In the Latino culture, the family is the most basic and fundamental social group of support (Baca Zinn & Eitzen, 1993; Carrasquillo, 1991; Rameriz & Arce, 1991; Vega, 1990, 1995; Zambrana, 1995). It provides the sustenance and ongoing social support that serves as a link to the past and as a pathway for the future socialization of its members. Parents play critical roles in these socialization processes that involve human interaction, cultural rituals, and the shaping of individual values within the cultural context of experience (Bringham, 1991).

    As immigrants, our parents could have chosen to alter their values—instead they chose to maintain the Latino values that reflected the significance of the Mexican culture. While an "outsider" might interpret their strength, the sternness of their voice, or their stubbornness, as "macho" (or alternately, interpret these behaviors as an "authoritative" style of parenting), a member of the familia would view them as unos hombres nobles (honorable men). They did not have the mistaken misconception that abusing women and raising hell was machismo (Anaya, 1996). To our fathers, being noble and macho meant being a man of respeto, simpático, bién educado y de palabra as exemplified by the giving and keeping of their word of honor. To command respeto, they had to respect their families, their spouses, elders, extended family, and the institutions of which they have been a part throughout our families' lives. To gain the respect and honor that they held in our eyes and in the eyes of those who knew them, they had to be involved in multiple ways in all of our lives—in all of our environments.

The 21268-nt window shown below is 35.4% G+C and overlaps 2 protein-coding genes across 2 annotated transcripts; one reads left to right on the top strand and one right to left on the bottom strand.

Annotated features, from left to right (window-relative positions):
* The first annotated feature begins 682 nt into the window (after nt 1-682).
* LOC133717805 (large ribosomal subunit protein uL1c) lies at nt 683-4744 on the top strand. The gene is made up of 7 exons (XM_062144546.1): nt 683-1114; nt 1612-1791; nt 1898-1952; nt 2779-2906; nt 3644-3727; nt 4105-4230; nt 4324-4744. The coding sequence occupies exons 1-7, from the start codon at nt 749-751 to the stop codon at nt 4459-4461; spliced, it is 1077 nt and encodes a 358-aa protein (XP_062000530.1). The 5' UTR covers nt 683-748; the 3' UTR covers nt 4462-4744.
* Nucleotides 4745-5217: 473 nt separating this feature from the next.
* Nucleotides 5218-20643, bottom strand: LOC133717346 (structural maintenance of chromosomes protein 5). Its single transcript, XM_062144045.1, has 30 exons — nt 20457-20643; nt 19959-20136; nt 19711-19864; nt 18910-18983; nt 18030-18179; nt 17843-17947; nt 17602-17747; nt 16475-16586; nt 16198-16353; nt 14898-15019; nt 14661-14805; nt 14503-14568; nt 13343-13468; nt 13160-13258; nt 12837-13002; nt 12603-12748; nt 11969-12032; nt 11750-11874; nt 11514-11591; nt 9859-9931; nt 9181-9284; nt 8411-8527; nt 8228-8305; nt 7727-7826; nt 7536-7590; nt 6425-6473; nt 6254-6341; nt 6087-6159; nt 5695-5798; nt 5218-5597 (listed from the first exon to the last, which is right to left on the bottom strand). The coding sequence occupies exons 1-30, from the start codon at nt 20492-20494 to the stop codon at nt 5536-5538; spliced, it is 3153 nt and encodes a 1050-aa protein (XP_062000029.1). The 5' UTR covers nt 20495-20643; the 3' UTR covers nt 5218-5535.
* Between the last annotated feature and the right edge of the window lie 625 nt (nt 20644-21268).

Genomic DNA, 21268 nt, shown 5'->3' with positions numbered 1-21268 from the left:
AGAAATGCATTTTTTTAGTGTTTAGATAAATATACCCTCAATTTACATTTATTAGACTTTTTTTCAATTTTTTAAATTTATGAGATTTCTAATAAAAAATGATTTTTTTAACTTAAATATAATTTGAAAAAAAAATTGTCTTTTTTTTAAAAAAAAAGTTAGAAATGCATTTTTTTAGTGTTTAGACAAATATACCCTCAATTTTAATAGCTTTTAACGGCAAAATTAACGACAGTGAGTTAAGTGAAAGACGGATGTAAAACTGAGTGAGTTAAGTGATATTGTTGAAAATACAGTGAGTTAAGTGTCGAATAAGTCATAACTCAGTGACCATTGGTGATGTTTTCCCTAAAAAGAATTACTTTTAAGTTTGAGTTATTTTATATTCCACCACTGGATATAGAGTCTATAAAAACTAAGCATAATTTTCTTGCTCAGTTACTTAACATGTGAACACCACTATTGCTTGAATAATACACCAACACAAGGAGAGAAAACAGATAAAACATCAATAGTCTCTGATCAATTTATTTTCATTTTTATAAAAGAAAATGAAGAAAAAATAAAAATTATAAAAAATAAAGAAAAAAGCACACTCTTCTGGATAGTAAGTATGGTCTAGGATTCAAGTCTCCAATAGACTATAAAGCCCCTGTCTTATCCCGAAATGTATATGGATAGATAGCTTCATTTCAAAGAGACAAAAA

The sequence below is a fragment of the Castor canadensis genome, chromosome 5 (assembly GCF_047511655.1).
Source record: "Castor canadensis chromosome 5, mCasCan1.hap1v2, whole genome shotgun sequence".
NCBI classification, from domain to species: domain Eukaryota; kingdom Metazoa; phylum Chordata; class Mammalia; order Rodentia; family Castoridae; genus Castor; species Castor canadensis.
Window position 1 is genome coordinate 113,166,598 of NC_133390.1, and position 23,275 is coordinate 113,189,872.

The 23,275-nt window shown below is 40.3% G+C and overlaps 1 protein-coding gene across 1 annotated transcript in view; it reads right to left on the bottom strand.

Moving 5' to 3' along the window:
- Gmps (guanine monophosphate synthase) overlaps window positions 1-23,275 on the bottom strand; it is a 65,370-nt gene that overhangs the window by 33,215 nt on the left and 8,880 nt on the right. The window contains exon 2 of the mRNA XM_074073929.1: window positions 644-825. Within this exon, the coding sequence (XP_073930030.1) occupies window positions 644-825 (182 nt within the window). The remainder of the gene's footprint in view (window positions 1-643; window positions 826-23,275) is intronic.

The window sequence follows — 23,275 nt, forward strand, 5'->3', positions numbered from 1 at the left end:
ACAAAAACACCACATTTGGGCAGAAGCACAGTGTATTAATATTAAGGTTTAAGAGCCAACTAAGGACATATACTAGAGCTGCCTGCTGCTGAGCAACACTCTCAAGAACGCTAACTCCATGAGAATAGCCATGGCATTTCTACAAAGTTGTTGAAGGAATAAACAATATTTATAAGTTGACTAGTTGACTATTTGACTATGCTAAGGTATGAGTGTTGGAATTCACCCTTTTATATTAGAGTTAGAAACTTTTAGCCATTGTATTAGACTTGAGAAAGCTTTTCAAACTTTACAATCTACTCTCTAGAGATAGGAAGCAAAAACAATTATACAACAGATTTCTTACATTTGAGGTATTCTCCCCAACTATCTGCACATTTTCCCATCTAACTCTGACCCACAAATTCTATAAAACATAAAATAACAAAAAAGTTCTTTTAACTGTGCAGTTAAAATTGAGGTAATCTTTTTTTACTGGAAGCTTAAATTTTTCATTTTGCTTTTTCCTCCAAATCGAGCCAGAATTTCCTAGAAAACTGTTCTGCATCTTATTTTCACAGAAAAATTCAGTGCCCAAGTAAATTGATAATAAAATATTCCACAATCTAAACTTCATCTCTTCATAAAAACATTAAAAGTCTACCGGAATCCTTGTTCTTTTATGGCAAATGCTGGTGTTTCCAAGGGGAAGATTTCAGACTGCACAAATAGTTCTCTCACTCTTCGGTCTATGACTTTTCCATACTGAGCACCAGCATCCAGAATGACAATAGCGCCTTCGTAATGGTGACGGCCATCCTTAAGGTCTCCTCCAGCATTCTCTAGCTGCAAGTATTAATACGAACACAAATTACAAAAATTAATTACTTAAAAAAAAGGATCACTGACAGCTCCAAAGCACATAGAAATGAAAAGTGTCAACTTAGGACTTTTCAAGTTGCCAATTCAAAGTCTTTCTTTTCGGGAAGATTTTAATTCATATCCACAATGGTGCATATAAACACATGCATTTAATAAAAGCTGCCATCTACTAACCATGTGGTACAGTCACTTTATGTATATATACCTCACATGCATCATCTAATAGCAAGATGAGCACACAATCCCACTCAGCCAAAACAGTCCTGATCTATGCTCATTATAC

The values and beliefs that our fathers had and which were important dimensions of our childhood socialization were reflected not in their words, but in their actions. Without a doubt, these values varied depending on acculturation level and socio-economic status. In our worlds, however, they were a strong connection to the immediate and extended family, and by facilitating the interdependence on our familia for assistance and points of reference:

    It was not altogether uncommon for Don Francisco to come home from working a 12-hour day, only to forgo dinner to visit a familia member who was ill or to help him with household repairs. Other times, Don Francisco would make arrangements to meet at the family home—to eat and often times spend the night—so that his children would have the opportunity to be near him and to be with their extended family. Even when he was too tired, Don Francisco would see to it that all of his children knew he was home—taking a moment, albeit brief, to speak with each of them and to stress the importance of education and work.